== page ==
What Does A Balanced Diet Actually Look Like? Experts Say It's All About Listening To Your Body
I think the first time I heard the word "balanced" in a food context was in a TV commercial. The catchy jingle would start playing, then a mascot might pop into the scene, and then the delicious cereal or muffin or granola bar would appear. As an actor sat down to dig in, a message would flash over the screen: "part of a balanced breakfast." But what does a balanced diet actually look like? Is eating dessert every night part of that balance? How much cheese, exactly, can be part of a "balanced" diet? Luckily, two experts have some advice.
Elise Museles, a certified nutrition and eating psychology expert, suggests gradually learning what "balance" really means to you. "Instead of stressing about changing everything all at once, start by focusing on the next meal," she tells Elite Daily in an email. "Make sure you get a healthy mix of macronutrients (that’s protein, carbs, and fat) each time you eat — and never wait too long in between meals."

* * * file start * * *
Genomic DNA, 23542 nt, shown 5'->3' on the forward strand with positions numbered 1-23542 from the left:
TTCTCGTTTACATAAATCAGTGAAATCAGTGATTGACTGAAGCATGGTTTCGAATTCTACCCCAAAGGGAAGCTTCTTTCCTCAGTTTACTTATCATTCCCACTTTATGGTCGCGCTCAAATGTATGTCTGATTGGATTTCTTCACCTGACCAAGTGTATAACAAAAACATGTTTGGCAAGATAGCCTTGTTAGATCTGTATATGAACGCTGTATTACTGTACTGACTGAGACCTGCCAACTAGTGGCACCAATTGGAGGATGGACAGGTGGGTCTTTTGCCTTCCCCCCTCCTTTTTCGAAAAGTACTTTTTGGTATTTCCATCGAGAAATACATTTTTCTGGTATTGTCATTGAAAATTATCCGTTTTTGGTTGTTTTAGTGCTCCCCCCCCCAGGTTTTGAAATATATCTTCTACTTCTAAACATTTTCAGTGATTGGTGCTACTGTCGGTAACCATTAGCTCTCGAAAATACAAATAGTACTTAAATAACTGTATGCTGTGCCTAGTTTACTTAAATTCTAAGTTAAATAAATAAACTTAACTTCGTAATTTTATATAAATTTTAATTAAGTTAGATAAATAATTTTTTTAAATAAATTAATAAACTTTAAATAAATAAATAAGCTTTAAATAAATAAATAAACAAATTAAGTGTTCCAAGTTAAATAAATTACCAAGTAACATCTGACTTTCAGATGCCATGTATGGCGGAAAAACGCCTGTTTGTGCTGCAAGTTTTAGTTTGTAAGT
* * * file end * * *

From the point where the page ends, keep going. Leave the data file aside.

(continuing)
It's important to focus on more than just your physical body, though. Make sure your mind is in the right place as you pursue a balanced lifestyle, says Nealy Fischer, founder of The Flexible Chef and author of the upcoming book Food You Want For The Life You Crave. "A balanced diet begins with a healthy mindset of eating [whole] foods most of the time, and indulging some of the time," she tells Elite Daily. Fischer adds that she personally follows what she calls the "90/10 mindset," which basically breaks down to eating wholesome foods about 90 percent of the time, and treating yourself to less nutrition-focused foods for the other 10 percent of the time.
Of course, this breakdown could certainly look very different for you, Fischer points out. "For some, the 'balance' might be more 80 percent and 20 percent," she explains. "All of our needs are unique — we all ought to strive for a state where we feel energized, healthy, and happy."